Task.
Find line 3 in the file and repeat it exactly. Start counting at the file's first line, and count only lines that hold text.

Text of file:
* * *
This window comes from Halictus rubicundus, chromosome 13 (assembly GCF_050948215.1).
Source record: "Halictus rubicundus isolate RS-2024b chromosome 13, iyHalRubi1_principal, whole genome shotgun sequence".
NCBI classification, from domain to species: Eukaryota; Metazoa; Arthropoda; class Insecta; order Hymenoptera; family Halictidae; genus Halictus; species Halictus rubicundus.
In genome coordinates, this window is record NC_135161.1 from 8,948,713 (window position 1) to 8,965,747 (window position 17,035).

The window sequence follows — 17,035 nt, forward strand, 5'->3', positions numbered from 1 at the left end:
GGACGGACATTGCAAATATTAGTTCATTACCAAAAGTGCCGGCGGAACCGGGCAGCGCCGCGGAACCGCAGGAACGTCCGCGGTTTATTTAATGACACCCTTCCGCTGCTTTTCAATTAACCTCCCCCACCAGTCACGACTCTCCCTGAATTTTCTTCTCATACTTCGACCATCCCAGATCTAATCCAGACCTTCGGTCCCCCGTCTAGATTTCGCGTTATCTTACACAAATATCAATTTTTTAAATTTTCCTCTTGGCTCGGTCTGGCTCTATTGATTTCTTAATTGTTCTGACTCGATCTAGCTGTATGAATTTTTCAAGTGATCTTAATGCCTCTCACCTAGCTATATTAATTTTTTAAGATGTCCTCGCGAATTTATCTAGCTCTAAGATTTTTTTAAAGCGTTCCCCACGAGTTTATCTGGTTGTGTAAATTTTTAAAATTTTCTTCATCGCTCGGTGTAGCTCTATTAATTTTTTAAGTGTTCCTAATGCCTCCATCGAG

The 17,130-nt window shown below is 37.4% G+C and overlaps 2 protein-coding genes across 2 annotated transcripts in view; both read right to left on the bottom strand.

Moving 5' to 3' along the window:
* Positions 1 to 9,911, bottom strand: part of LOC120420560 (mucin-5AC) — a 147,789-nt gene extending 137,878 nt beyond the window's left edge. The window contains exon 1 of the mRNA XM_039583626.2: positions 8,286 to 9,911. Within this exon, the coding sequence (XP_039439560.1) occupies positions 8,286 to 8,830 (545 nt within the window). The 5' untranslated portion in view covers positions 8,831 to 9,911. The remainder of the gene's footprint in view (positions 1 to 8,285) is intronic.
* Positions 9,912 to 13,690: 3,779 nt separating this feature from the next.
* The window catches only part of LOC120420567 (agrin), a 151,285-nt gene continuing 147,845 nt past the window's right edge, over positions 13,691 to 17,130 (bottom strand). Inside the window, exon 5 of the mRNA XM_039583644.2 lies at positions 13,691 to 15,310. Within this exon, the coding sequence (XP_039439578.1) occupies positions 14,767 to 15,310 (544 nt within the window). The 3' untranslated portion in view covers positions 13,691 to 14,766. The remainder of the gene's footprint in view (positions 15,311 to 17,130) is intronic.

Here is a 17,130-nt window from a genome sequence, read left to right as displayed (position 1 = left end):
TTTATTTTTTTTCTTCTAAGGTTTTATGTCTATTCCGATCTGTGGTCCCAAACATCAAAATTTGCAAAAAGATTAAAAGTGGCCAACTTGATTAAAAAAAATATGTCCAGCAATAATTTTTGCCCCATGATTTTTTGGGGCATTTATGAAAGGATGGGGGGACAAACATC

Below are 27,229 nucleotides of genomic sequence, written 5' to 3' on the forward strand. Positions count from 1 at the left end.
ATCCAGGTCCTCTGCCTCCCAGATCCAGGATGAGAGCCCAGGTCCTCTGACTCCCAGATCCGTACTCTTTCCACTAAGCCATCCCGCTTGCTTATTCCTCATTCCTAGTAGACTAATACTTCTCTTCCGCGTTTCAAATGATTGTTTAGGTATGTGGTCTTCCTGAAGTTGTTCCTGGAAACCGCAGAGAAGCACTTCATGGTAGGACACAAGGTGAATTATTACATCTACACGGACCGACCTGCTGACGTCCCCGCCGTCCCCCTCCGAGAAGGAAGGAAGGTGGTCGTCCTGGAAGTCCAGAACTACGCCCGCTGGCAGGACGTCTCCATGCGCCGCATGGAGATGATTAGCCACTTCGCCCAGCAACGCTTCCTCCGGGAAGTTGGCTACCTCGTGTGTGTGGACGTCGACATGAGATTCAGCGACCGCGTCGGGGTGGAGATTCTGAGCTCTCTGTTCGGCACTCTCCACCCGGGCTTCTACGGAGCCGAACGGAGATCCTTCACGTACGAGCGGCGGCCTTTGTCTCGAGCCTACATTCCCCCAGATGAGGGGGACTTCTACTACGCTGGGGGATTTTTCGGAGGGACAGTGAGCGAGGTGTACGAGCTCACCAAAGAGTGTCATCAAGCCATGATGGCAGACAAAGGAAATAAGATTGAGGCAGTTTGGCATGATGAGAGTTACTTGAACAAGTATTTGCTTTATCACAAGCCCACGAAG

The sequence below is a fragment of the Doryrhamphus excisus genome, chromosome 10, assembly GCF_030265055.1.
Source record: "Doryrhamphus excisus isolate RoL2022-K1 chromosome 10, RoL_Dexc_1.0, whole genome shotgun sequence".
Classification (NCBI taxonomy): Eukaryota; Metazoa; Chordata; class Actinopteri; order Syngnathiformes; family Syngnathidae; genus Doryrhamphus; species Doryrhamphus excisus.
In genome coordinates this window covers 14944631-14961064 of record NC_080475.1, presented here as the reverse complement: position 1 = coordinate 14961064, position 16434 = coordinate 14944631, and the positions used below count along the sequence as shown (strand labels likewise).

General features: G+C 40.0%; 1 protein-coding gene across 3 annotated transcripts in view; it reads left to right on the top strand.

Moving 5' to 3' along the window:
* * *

NCBI classification, from domain to species: Eukaryota; Metazoa; Arthropoda; class Insecta; order Hymenoptera; family Halictidae; genus Halictus; species Halictus rubicundus.